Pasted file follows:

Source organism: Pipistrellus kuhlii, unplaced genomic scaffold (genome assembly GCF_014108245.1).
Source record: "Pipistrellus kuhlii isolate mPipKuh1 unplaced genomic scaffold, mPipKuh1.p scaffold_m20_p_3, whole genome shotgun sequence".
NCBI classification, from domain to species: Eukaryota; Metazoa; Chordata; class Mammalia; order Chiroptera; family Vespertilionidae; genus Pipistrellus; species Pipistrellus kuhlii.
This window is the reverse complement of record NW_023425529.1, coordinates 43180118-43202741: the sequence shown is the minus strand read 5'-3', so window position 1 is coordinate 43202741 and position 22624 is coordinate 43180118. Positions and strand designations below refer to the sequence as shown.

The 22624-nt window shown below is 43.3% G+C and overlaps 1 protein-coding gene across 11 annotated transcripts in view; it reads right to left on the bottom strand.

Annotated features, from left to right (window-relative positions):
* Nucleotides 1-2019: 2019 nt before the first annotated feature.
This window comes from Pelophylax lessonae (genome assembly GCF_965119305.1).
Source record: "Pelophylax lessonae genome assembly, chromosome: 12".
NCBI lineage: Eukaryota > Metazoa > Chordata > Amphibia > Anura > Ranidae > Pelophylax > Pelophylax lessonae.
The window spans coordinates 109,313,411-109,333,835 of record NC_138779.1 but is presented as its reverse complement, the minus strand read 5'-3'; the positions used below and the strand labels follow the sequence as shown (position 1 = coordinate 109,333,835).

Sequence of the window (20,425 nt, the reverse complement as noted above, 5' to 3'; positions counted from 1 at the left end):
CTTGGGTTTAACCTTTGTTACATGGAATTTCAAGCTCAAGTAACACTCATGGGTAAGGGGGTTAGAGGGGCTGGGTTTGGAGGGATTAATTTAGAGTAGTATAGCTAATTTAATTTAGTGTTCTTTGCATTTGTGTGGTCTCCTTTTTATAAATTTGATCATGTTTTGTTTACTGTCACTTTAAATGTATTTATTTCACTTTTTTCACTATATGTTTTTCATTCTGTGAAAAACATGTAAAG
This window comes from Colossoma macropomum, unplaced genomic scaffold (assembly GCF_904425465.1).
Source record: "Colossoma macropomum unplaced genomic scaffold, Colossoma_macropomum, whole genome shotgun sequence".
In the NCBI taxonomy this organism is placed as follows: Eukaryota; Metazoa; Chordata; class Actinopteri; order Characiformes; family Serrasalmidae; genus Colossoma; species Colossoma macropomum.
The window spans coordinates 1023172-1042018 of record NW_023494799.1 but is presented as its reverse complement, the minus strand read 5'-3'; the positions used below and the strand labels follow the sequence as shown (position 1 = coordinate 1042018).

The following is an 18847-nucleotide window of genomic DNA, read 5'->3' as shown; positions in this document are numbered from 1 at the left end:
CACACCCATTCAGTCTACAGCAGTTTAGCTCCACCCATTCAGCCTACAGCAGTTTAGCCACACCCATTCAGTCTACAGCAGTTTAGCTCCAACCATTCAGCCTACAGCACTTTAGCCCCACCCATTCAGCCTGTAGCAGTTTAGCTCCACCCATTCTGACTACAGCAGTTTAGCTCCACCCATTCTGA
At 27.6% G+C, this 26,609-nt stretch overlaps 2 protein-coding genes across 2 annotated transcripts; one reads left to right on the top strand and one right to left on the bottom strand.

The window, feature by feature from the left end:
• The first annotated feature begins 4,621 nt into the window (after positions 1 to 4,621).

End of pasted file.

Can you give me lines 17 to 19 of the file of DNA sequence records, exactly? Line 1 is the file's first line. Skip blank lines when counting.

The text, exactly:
The window spans coordinates 1023172-1042018 of record NW_023494799.1 but is presented as its reverse complement, the minus strand read 5'-3'; the positions used below and the strand labels follow the sequence as shown (position 1 = coordinate 1042018).

The following is an 18847-nucleotide window of genomic DNA, read 5'->3' as shown; positions in this document are numbered from 1 at the left end:
CACACCCATTCAGTCTACAGCAGTTTAGCTCCACCCATTCAGCCTACAGCAGTTTAGCCACACCCATTCAGTCTACAGCAGTTTAGCTCCAACCATTCAGCCTACAGCACTTTAGCCCCACCCATTCAGCCTGTAGCAGTTTAGCTCCACCCATTCTGACTACAGCAGTTTAGCTCCACCCATTCTGA